Pisgah Trail Maintenance - 2013-09-07

Krister Raasoch with Art and Harry, David Weisel, Matt Edson, John Hudachek, Trails Chief John Herrick and Pisgah Park manager Whip Newell met at the Reservoir Road Trailhead in Hinsdale at 9:00 am.  John Herrick and his John Deere tractor rake contoured the Reservoir Road hill between Route 119 and the first electric wires.  The rest of the crew used shovels and rakes to smooth out the gravel and remove the large stones.  We dug two water bars to channel water to the ditch.  We also removed a dead tree overhanging the road.

We then drove to the Visitor Center on Old Chesterfield Road in Winchester.  We cleaned up the area north of the Visitor Center that was filled with branches and debris from a recent timber harvest.  Krister cut 3 dead birch trees around the picnic table area.  John used his tractor to push branches and old logs down the hill out of view of the picnic tables.

John Hudachek

Pisgah Trail Maintenance - 2013-08-10

Matt Edson, Bob Miller, Kathy Thatcher, John Hudachek, Trails Chief John Herrick and the new Pisgah Park manager Whip Newell met at the Kilburn Trailhead at 8:00 am.  The goal for the day was to dig water bars on the road hills between Kilburn Pond and the trailhead.  John Herrick brought his John Deere tractor to dug the bars while the rest of the crew used shovels and rakes to smooth out the gravel.  We completed about 10 water bars and were back at the Kilburn trailhead by 12:30.

We calculated that the average age of the crew was over 65 years...it sure would be nice to get some younger people to help. 

John Hudachek

Click here to view photos by John Hudachek

Pisgah Trail Maintenance - 2013-06-08

David Weisel, John Bernstein, John Hudachek and Friends of Pisgah (FOP) trails chief John Herrick met at the Kilburn Trailhead at 10:00.  While discussing the activities for the day we noticed a group of 3 dead birch trees leaning over the parking lot.  So our first job was to cut and remove the dead birch trees.

We then proceeded down the Kilburn Trail.  After tropical storm Andrea dumped alot of rain this morning, water was running down and across large sections of the trail.  We determined this was an opportunity to drain water from the low spots and divert water flowing down the trail.  Much work was done with potato hooks and a mattock.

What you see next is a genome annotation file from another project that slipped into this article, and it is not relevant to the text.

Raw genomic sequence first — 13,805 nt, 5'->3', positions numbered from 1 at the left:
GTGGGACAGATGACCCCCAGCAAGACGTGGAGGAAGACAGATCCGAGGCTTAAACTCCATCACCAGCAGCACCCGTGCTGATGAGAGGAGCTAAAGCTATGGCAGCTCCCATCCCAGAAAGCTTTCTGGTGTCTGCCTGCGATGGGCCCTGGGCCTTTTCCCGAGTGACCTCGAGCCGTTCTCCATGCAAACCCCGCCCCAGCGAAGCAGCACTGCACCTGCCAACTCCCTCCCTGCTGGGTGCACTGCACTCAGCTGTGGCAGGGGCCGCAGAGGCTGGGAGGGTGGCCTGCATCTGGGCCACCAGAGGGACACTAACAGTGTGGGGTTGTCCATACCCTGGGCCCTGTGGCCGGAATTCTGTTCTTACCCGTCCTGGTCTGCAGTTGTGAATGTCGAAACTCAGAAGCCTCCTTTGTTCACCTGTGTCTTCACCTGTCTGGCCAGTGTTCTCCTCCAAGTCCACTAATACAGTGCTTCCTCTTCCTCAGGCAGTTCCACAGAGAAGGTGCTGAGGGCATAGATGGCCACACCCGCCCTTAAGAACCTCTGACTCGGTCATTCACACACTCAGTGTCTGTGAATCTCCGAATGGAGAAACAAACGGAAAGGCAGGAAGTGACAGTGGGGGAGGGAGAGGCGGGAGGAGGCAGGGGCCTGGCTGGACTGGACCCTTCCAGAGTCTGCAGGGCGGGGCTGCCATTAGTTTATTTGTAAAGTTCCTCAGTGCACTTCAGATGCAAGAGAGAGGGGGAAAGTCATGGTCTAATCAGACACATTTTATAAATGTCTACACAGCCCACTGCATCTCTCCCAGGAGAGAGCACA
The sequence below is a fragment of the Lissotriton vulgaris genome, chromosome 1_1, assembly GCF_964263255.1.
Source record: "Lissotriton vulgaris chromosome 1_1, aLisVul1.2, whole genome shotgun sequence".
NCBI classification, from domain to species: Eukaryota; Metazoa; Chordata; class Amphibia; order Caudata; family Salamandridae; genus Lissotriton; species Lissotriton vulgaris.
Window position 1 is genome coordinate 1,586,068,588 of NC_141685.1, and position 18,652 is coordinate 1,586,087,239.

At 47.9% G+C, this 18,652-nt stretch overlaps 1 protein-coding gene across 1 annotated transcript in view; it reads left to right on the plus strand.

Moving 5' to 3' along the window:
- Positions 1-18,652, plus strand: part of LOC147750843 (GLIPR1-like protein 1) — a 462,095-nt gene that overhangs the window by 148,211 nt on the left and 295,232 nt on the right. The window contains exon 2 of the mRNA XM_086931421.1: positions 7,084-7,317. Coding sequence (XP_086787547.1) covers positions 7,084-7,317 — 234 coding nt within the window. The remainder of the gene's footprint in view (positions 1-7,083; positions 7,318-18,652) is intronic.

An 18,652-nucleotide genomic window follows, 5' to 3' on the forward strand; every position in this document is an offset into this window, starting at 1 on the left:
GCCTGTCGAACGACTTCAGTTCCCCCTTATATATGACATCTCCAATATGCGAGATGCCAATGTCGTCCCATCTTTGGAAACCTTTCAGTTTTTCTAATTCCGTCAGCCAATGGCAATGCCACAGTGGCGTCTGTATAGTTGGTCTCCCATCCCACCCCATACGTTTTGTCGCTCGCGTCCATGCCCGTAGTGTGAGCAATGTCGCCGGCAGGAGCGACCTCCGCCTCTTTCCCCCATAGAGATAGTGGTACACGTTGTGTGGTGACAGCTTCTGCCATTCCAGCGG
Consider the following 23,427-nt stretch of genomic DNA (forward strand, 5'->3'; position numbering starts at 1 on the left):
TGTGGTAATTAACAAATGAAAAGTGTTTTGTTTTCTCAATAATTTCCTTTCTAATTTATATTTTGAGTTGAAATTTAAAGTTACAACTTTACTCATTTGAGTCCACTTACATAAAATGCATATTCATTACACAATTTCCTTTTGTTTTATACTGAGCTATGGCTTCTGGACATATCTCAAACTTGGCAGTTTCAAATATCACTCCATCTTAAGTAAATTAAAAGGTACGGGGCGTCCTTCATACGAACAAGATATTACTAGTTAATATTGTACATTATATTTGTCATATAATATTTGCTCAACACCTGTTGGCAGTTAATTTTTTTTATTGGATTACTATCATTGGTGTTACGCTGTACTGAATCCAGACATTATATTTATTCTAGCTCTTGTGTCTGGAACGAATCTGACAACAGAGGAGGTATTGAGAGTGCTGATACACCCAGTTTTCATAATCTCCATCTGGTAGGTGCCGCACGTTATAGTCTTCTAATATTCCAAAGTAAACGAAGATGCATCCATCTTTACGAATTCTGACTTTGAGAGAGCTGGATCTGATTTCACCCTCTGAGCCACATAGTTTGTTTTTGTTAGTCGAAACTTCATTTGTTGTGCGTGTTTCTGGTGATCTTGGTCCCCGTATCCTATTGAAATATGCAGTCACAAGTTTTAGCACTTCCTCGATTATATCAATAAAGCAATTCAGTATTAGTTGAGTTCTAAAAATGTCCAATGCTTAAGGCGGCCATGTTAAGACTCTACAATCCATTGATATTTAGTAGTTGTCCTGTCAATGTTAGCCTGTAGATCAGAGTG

On the trail the mosquitoes were very annoying. Sitting on the walkway above the Kilburn dam for lunch we enjoyed a strong breeze from the north that freed us from the mosquitoes.  We observed two loon diving for their lunch.  Back on the trail after lunch I saw my first deer fly of the season sucking her last lunch from my wrist.

We were back at the parking just before 2:00 concluding a very productive day.

John Hudachek

Pisgah Trail Maintenance - 2013-05-11

Friends of Pisgah (FOP) President Kathy Thatcher, John Hudachek and FOP trails chief John Herrick met at the Kilburn Trailhead at 10:00.  It was decided to remove several dangerous trees leaning over trails at Chesterfield Gorge Natural Area. So we drove to the Gorge and removed a half dozen dead trees.

FOP had received an email the previous day that trees were down on the Bear Mountain Trail east of Plain Road.  So on the way back to Kilburn we detoured down to the Plain Road Trailhead.  While the two Johns ate lunch on the back of John's pickup Kathy hiked up the trail and found the fallen trees. After lunch we hiked up Bear Mountain Trail and removed the fallen trees and branches.

The crew returned to John's truck, then drove to Kilburn parking lot at 1:15.  Since the rain had become steady at this point we decided to call it a day.  

John Hudachek

Pisgah Trail Maintenance - 2013-04-13

Krister Raasoch, David Weisel, Wendy Jacobs, Val and Jon Starbuck, John Hudachek and Friends of Pisgah (FOP) trails chief John Herrick met at the FOP Dort property at 10:00. The Dort property is a piece of land located in Chesterfield between Route 63 and Pisgah State Park.  The Dort Trail starts on Route 63 about 1.5 north of the Kilburn Trailhead and leads up to our proposed overnight shelter. 

With Krister and John Herrick cutting branches and trees and the rest of the crew moving the cut wood off the trail the majority of the trail is cleared.  John Herrick intends to continue leveling and moving stumps so that the shelter building materials can be transported up the trail to the shelter location beneath Hubbard Hill.